So just like in 1 Timothy, Paul uses creation order to back up his proclamation. Now, I have to admit. I have not attended a service at the Summit Church in almost two years. But at least the last time I was there, the women in the Church were not required to wear head coverings when they prayed. So my question is this: why is it that Greear feels that Paul’s proclamation that women should not teach or hold authority in 1 Timothy 2 is universal and timeless because of the evocation of creation order? Yet he does not read 1 Corinthians 11, where Paul also evokes creation order, in this way? (I am only guessing that he doesn’t, he very well could, but my reasons for thinking no are below).
I can guess, and now I could be wrong on this point too, that Greear would use some rather sophisticated hermeneutics to get around the issue of head dresses in 1 Corinthians 11. He’d probably say something like, “well you see back then… not wearing a head dress was a tell tell sign that you were a prostitute. Since we don’t associate not wearing a head covering with prostitution today, the text really means something like: women shouldn’t come to Church dressed like a Victoria Secret super model.”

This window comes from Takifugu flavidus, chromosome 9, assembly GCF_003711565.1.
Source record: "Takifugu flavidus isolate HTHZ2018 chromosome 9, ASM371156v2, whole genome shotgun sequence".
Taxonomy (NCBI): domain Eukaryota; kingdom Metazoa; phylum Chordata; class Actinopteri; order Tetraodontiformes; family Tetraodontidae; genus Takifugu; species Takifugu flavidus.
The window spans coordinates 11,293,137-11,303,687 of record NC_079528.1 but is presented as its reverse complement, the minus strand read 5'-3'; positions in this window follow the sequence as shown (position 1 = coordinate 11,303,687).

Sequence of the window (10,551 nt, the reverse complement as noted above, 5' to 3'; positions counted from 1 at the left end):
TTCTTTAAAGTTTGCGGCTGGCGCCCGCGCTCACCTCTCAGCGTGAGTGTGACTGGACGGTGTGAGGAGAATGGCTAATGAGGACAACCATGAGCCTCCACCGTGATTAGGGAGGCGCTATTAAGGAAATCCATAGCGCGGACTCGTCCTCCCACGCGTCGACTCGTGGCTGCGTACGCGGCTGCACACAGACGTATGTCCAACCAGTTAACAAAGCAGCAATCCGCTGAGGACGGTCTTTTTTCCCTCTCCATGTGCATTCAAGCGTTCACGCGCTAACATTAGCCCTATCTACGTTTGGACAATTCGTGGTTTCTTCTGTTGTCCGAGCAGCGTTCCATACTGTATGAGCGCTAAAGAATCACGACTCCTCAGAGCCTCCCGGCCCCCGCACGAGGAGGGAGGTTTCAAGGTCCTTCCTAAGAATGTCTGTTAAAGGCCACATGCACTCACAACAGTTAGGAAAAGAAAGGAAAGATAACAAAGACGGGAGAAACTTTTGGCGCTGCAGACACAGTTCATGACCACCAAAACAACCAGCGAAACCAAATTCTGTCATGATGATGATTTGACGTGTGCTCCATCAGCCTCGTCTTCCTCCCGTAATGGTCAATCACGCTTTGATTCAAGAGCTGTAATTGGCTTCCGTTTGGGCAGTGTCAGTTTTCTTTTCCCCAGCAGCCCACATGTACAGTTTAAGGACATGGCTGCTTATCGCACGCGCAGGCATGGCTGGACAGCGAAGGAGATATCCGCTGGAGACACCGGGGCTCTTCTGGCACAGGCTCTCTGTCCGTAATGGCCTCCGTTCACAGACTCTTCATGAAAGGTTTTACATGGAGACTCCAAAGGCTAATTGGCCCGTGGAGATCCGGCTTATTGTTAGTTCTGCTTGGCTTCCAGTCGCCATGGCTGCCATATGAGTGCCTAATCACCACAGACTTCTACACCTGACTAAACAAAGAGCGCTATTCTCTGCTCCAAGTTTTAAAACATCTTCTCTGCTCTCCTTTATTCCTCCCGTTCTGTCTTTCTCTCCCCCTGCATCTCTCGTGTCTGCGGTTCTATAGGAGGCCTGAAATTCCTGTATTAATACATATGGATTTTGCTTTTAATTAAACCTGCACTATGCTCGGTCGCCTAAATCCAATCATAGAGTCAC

This sort of exegesis is on point. It understands the historical context of the text and, then, translates the underlying point of the text to our modern world. Thumbs up for seminary! But of course, Greear doesn’t use this sort of exegesis when it comes to 1 Timothy 2. According to him, because Paul evokes creation order, the text is timeless and universal and applies to all Christian churches. Well J.D., I hope somewhere on your blog you have some posts dedicated to the need for women to wear headdresses in your Church. Otherwise, your hermeneutic is inconsistent. So here’s my point: If Paul’s use of creation order necessitates a timeless and universal decree, then because 1 Corinthians 11 uses the same pattern, it follows, by Greear’s logic, that women in the modern Church should have to wear headdresses as well.